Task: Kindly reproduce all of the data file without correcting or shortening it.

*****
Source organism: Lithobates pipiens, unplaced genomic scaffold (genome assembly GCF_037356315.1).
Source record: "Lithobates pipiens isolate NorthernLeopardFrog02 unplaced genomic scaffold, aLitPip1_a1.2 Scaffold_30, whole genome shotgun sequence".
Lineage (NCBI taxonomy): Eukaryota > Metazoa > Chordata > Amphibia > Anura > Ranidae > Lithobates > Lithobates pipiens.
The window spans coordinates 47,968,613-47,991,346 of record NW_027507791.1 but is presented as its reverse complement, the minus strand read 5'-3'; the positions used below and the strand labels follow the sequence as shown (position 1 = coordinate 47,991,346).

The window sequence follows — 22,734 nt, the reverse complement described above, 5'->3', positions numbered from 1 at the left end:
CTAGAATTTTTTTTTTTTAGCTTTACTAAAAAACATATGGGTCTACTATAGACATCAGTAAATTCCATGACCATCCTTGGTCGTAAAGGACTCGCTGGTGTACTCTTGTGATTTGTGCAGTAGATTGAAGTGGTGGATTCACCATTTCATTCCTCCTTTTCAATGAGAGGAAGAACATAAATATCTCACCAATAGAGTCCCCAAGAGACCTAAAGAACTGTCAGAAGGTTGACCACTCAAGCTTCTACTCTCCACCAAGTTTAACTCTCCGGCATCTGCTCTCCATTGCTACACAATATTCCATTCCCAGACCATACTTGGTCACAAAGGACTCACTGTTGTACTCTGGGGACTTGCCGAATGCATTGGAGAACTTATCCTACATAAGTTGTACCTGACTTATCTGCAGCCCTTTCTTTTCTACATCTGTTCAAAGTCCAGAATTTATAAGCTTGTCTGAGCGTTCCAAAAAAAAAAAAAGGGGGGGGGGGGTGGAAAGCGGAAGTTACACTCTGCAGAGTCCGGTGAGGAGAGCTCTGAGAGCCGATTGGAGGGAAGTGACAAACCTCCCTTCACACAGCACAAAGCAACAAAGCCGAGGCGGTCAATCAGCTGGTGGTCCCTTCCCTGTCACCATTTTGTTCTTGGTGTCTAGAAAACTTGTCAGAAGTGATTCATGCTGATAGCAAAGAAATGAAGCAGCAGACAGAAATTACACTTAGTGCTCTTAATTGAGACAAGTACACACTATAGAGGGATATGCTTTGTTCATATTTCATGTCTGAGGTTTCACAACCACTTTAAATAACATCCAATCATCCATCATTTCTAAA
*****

Source organism: Lithobates pipiens, unplaced genomic scaffold (genome assembly GCF_037356315.1).
Source record: "Lithobates pipiens isolate NorthernLeopardFrog02 unplaced genomic scaffold, aLitPip1_a1.2 Scaffold_30, whole genome shotgun sequence".
Lineage (NCBI taxonomy): Eukaryota > Metazoa > Chordata > Amphibia > Anura > Ranidae > Lithobates > Lithobates pipiens.
The window spans coordinates 47,968,613-47,991,346 of record NW_027507791.1 but is presented as its reverse complement, the minus strand read 5'-3'; the positions used below and the strand labels follow the sequence as shown (position 1 = coordinate 47,991,346).

The window sequence follows — 22,734 nt, the reverse complement described above, 5'->3', positions numbered from 1 at the left end:
CTAGAATTTTTTTTTTTTAGCTTTACTAAAAAACATATGGGTCTACTATAGACATCAGTAAATTCCATGACCATCCTTGGTCGTAAAGGACTCGCTGGTGTACTCTTGTGATTTGTGCAGTAGATTGAAGTGGTGGATTCACCATTTCATTCCTCCTTTTCAATGAGAGGAAGAACATAAATATCTCACCAATAGAGTCCCCAAGAGACCTAAAGAACTGTCAGAAGGTTGACCACTCAAGCTTCTACTCTCCACCAAGTTTAACTCTCCGGCATCTGCTCTCCATTGCTACACAATATTCCATTCCCAGACCATACTTGGTCACAAAGGACTCACTGTTGTACTCTGGGGACTTGCCGAATGCATTGGAGAACTTATCCTACATAAGTTGTACCTGACTTATCTGCAGCCCTTTCTTTTCTACATCTGTTCAAAGTCCAGAATTTATAAGCTTGTCTGAGCGTTCCAAAAAAAAAAAAAGGGGGGGGGGGGTGGAAAGCGGAAGTTACACTCTGCAGAGTCCGGTGAGGAGAGCTCTGAGAGCCGATTGGAGGGAAGTGACAAACCTCCCTTCACACAGCACAAAGCAACAAAGCCGAGGCGGTCAATCAGCTGGTGGTCCCTTCCCTGTCACCATTTTGTTCTTGGTGTCTAGAAAACTTGTCAGAAGTGATTCATGCTGATAGCAAAGAAATGAAGCAGCAGACAGAAATTACACTTAGTGCTCTTAATTGAGACAAGTACACACTATAGAGGGATATGCTTTGTTCATATTTCATGTCTGAGGTTTCACAACCACTTTAAATAACATCCAATCATCCATCATTTCTAAA